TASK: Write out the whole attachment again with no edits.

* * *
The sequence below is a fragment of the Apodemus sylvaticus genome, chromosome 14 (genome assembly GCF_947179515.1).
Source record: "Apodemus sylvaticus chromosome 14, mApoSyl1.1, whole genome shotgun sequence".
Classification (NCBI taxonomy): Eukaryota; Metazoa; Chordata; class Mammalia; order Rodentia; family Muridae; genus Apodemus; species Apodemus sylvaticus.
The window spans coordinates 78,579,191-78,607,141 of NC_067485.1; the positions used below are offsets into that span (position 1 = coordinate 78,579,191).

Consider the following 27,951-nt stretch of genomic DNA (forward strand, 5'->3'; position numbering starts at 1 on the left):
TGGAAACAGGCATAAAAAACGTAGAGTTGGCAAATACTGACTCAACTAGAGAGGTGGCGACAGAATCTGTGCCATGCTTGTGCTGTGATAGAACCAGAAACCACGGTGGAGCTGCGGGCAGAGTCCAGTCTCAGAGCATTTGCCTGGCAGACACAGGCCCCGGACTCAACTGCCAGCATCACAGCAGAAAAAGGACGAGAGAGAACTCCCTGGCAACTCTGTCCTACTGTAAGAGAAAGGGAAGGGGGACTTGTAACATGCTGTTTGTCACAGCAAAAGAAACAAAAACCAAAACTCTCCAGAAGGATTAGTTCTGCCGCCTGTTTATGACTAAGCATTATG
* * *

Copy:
The sequence below is a fragment of the Apodemus sylvaticus genome, chromosome 14 (genome assembly GCF_947179515.1).
Source record: "Apodemus sylvaticus chromosome 14, mApoSyl1.1, whole genome shotgun sequence".
Classification (NCBI taxonomy): Eukaryota; Metazoa; Chordata; class Mammalia; order Rodentia; family Muridae; genus Apodemus; species Apodemus sylvaticus.
The window spans coordinates 78,579,191-78,607,141 of NC_067485.1; the positions used below are offsets into that span (position 1 = coordinate 78,579,191).

Consider the following 27,951-nt stretch of genomic DNA (forward strand, 5'->3'; position numbering starts at 1 on the left):
TGGAAACAGGCATAAAAAACGTAGAGTTGGCAAATACTGACTCAACTAGAGAGGTGGCGACAGAATCTGTGCCATGCTTGTGCTGTGATAGAACCAGAAACCACGGTGGAGCTGCGGGCAGAGTCCAGTCTCAGAGCATTTGCCTGGCAGACACAGGCCCCGGACTCAACTGCCAGCATCACAGCAGAAAAAGGACGAGAGAGAACTCCCTGGCAACTCTGTCCTACTGTAAGAGAAAGGGAAGGGGGACTTGTAACATGCTGTTTGTCACAGCAAAAGAAACAAAAACCAAAACTCTCCAGAAGGATTAGTTCTGCCGCCTGTTTATGACTAAGCATTATG